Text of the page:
Celebrating life and Sufi music
Singer-composer Kavita Seth talks about Anandotsav, spiritualism and why she doesn’t mind Bollywood commercialising Sufi music
Anandotsav has become a part of my life,” says renowned Sufi singer Kavita Seth who is back with the sixth season of the festival. The one-day Sufi festival will be held at Nehru Centre Auditorium, Mumbai, today (June 17).
Kavita, who has given her voice to memorable tracks like Prem Mein Tohre (Begum Jaan), Aisi Hoti Hai Maa (Maatr), Iktara (Wake up Sid), Tum Hi Ho Bandhu (Cocktail) among others, kickstarted the festival as a celebration of life, dedicated to her mentor, friend and husband the late K K Seth, on his birth anniversary.
So how different will the festival be this year? “Every year we get something new on Meera and Kabir’s poetries. It will cover Sargun Bhakti and Nirgun Bhakti; Sufi music is a merger of these two. I consider Meera and Kabir as Sufi. We will read stories and have discussions over the subject. I am sure people will love this,” she says while promoting the festival.
She says that the festival has changed over the years. “The approach and the thought have changed. The first year it had an emotional connect, but I have changed the mood of the festival and made it into a celebration of life. Music is a great medium to celebrate life. It’s become my duty to organise the festival because as an individual we take so much from society. But through the festival, I am giving back to it,” says Kavita who has tied up with Dharma Bharati Mission in aid of a Hunger Free India. “Whatever funds we get from the festival will be donated for the cause. We don’t want to be self-centered and concentrate on ourselves only. We want to give something to those in need,” she says.
She further says that since March, she starts planning for the festival. “I want to reach more people and therefore keep planning about it,” she says.
Every year, Anandotsav is held on June 10 (birth anniversary of her husband), but this year they couldn’t find a good auditorium, so Kavita moved it to June 17. “In fact, my kids and I thought on that day that we were missing something big in life.”
Sufi music has got a niche audience because not everyone can understand the genre. Are they making the festival simple so that it reaches a larger audience? “We brief people before rhyming the poetries. But music is such that you automatically connect with it. Coming to the festival, people just follow the happiness trail,” she says.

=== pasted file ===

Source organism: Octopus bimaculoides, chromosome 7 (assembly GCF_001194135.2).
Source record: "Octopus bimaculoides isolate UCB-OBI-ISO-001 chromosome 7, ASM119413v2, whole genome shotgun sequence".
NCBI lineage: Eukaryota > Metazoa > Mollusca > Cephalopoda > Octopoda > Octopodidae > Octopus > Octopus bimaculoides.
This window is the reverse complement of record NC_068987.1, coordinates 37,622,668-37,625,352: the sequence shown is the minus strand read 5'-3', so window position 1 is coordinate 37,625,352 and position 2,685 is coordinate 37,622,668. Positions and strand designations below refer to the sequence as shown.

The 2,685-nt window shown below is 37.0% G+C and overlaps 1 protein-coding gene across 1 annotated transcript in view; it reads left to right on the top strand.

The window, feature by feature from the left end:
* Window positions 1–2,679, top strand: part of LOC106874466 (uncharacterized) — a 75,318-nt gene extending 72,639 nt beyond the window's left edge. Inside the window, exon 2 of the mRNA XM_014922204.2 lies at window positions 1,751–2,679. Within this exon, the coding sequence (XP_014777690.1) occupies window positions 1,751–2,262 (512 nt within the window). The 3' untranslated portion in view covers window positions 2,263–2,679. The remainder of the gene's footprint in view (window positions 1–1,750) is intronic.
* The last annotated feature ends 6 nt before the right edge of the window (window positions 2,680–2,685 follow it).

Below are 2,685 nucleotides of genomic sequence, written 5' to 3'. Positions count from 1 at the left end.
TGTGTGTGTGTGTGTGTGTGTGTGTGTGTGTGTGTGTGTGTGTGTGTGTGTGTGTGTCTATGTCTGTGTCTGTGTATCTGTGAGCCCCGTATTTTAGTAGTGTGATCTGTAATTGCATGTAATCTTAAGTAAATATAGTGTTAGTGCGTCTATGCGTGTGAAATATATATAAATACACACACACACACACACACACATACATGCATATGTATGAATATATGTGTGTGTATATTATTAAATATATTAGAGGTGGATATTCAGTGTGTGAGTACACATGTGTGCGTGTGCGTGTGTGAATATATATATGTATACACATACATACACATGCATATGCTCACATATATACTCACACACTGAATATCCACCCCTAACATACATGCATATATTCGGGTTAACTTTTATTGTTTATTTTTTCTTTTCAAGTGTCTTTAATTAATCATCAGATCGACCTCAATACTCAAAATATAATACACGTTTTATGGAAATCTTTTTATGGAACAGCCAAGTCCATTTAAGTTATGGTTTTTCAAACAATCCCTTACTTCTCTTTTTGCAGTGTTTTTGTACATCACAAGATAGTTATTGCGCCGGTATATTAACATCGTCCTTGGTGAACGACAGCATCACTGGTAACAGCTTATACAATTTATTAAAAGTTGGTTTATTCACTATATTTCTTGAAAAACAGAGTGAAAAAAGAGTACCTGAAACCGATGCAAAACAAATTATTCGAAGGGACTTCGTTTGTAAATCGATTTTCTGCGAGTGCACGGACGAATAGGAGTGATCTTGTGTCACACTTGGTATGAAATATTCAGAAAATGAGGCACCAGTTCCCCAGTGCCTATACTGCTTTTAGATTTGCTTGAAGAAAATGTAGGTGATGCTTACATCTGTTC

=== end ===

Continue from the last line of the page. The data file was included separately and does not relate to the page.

Delving into her religious beliefs, she says, “It’s one god. I believe in idol worship. As I have grown, I have realised that the body is god, Ram, Krishna; call it any name you want. You have to connect with that energy. I think it’s the power that makes you do things. In some people the energy level is very high; people become different things through their energies.”
Kavita calls herself a spiritual person and says that she is still in search of herself. “Getting attached to oneself is spiritualism and all questions will be answered once you find yourself,” she elaborates.
Speaking of Bollywood, where Kavita has made her mark, she says, “Sufi music got publicity because of Bollywood. Otherwise the reach would have been limited. The film industry has given a commercial angle to Sufi music and I don’t mind that till the time they have kept the spirit and purity of the genre intact.” The singer will soon release her album based on the poetries of veteran writer and poet Amrita Pritam.
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Catch the festival at Nehru Centre Auditorium, Worli, Mumbai today from 7.30 pm onwards
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